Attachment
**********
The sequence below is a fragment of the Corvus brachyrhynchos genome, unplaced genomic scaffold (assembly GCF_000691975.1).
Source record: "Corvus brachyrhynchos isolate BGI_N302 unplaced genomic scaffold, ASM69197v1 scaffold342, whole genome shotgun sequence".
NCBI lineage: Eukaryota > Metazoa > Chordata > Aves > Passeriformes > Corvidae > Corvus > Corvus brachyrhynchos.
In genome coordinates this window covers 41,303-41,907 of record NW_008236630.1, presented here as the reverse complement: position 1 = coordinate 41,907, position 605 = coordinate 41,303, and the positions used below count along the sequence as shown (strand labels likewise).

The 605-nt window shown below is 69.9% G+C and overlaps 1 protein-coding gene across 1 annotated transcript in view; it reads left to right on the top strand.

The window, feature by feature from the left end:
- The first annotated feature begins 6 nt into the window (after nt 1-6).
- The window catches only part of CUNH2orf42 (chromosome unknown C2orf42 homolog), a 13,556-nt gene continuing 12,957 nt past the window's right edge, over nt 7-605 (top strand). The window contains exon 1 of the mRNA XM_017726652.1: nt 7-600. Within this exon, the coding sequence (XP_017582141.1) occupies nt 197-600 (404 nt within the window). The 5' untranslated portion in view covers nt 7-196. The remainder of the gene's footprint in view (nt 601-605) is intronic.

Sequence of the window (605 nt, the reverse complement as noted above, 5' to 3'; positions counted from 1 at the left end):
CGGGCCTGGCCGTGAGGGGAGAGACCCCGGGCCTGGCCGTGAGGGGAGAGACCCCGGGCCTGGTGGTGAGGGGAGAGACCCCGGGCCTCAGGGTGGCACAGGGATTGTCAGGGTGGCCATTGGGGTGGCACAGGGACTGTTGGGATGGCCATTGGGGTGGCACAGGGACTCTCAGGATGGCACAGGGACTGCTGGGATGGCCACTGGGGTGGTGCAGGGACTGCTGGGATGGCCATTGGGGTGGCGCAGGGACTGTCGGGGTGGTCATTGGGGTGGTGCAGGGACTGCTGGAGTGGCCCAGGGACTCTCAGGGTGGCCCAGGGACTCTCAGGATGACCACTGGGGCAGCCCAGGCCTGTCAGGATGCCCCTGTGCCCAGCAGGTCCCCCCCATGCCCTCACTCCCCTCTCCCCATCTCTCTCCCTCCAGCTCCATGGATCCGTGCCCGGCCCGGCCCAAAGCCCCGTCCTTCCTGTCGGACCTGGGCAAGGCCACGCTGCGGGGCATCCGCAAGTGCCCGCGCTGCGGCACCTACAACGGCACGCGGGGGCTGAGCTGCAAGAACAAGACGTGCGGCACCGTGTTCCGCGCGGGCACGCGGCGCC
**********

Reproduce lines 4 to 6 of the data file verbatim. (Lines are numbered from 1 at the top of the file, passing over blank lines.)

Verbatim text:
In genome coordinates this window covers 41,303-41,907 of record NW_008236630.1, presented here as the reverse complement: position 1 = coordinate 41,907, position 605 = coordinate 41,303, and the positions used below count along the sequence as shown (strand labels likewise).

The 605-nt window shown below is 69.9% G+C and overlaps 1 protein-coding gene across 1 annotated transcript in view; it reads left to right on the top strand.

The window, feature by feature from the left end: